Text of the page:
Once again, Bergman's narrative technique points to the difference between semblance and mimesis from the standpoint of the theory of aesthetics: ‘Fleeing the corpse in is dream, Borg is trying to evade unknowable forces that not only want to bring about his death, as in a Hitchcock film, but also consider him worthy of punishment. In addition to his escape from submission to his own mortality, Borg’s trip to [the city of] Lund is also reaching out for anything that can reunite him to the profundities of his life [his dead wife, for example], and of human existence in general. (N.B. whereas Hitchcock would never ‘venture into inquiries of this type’.)  [Singer, pp 40-1]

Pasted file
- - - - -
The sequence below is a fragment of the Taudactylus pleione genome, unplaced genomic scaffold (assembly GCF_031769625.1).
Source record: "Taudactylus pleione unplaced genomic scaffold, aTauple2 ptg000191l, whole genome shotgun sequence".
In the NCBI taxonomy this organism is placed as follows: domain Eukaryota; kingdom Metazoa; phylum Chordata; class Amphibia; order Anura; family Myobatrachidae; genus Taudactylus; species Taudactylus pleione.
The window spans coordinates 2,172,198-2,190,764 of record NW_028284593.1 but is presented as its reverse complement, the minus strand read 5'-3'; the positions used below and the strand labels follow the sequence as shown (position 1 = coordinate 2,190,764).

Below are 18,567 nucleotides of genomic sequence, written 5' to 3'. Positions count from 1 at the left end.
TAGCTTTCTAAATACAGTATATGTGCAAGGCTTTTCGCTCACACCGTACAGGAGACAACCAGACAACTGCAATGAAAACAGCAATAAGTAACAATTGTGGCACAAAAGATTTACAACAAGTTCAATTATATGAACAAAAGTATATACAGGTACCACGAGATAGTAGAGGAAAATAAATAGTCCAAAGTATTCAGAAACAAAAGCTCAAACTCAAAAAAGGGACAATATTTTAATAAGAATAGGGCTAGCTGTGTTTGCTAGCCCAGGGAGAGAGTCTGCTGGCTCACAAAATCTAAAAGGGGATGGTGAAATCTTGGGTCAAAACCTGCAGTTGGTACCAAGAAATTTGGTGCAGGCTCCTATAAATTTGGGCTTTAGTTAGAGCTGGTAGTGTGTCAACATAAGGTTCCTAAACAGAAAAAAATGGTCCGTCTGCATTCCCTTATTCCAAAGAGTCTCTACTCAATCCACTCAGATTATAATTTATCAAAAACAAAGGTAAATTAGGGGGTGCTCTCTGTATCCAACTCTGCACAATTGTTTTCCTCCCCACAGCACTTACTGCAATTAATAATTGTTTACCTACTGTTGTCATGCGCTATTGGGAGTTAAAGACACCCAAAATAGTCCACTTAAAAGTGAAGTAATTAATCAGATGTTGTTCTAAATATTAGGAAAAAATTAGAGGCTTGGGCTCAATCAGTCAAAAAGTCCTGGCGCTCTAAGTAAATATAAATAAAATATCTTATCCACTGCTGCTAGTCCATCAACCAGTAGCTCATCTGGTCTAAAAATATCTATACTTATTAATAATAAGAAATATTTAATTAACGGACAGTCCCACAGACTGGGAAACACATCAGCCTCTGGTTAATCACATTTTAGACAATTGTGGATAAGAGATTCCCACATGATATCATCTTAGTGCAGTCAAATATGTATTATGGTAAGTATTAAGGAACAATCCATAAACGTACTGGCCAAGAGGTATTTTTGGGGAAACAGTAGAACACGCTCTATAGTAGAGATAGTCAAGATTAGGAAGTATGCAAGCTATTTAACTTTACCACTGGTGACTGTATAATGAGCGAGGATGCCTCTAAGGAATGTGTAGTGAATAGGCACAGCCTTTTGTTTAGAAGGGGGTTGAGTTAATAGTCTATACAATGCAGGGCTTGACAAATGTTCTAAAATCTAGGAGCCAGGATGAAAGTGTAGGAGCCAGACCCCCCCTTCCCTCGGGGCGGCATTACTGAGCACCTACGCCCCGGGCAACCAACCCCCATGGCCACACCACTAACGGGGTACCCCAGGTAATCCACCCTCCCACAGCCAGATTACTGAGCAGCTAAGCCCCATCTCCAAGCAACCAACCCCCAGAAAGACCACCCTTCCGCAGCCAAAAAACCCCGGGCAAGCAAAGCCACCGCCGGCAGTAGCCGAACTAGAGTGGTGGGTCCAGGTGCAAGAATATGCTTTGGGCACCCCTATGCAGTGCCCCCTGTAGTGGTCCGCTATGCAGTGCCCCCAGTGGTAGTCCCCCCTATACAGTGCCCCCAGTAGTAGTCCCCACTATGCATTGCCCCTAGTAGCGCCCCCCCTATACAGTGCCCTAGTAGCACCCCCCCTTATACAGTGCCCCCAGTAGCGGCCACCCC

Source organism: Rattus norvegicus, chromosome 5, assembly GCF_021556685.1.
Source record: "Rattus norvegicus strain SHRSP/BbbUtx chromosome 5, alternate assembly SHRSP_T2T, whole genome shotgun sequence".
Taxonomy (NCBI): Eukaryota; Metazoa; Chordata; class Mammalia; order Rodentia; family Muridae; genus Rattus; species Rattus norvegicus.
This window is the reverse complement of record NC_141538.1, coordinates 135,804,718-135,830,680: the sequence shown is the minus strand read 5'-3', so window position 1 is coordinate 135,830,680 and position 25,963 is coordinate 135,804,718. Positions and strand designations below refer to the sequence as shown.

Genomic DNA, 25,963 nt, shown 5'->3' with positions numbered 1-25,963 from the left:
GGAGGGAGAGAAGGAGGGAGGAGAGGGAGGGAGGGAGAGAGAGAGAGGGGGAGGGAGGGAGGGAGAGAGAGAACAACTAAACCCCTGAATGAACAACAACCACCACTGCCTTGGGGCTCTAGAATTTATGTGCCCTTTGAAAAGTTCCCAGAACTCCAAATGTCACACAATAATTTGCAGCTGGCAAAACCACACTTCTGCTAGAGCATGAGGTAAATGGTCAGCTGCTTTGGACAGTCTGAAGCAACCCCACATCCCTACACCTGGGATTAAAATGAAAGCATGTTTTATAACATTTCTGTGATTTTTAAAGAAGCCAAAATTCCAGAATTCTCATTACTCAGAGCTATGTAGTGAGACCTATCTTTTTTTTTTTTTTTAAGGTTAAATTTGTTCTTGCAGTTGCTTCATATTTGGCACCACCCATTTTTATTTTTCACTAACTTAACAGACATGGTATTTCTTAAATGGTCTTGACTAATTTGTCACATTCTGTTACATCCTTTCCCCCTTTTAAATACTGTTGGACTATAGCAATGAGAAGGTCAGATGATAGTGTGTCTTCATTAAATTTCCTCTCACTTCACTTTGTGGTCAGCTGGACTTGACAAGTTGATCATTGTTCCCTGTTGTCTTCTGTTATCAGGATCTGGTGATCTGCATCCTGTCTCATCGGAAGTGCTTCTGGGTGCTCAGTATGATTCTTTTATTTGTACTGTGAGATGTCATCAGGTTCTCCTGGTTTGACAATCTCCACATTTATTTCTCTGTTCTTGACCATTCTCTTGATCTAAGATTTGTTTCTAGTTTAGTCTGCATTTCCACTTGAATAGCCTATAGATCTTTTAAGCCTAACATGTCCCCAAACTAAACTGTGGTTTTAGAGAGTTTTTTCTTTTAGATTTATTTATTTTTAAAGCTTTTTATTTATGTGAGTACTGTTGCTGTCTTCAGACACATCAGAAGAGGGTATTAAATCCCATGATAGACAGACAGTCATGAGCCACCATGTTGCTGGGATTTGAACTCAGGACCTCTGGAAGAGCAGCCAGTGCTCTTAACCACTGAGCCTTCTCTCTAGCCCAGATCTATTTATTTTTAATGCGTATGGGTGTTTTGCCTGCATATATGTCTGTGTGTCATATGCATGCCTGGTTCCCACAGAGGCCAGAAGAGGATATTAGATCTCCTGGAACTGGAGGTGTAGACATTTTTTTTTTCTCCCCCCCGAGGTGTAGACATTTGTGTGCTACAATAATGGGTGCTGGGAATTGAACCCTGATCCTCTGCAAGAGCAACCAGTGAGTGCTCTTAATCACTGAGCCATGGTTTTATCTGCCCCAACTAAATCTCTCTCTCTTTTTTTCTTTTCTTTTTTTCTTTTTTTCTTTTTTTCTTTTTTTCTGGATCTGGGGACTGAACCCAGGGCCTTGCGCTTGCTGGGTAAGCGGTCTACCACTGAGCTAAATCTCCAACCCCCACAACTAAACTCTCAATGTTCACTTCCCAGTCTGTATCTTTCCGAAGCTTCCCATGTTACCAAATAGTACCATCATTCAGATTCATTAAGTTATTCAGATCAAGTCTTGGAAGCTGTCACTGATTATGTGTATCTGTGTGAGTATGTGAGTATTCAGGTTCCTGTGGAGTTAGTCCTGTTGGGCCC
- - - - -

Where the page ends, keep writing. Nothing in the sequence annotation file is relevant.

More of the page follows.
Bergman made over 20 films, which might be considered classics. But all of his films, almost from the first to the last, are reflections of reality, not a faithful documentation of it. In hs very last film, Saraband (2004), the young cellist, Karin is being pressured by her grandfather to leave her father and go to the city to continue her studies. But this would mean leaving her depressive father, which might very well bring about his death. In a memorable scene, we see Karin’s deliberations over her grandfather’s offer. Once again, this is dealt with very skilfully by Bergman, by means of cinematic magic: It starts with a shot of Karin seated alone in an empty space, playing her cello, but we don’t hear it; then she gradually recedes into the distance, becoming a tiny dot, before vanishing altogether. ’The image of her playing soundlessly is more than just the externalisation of her thoughts. It's also a prediction of what will follow....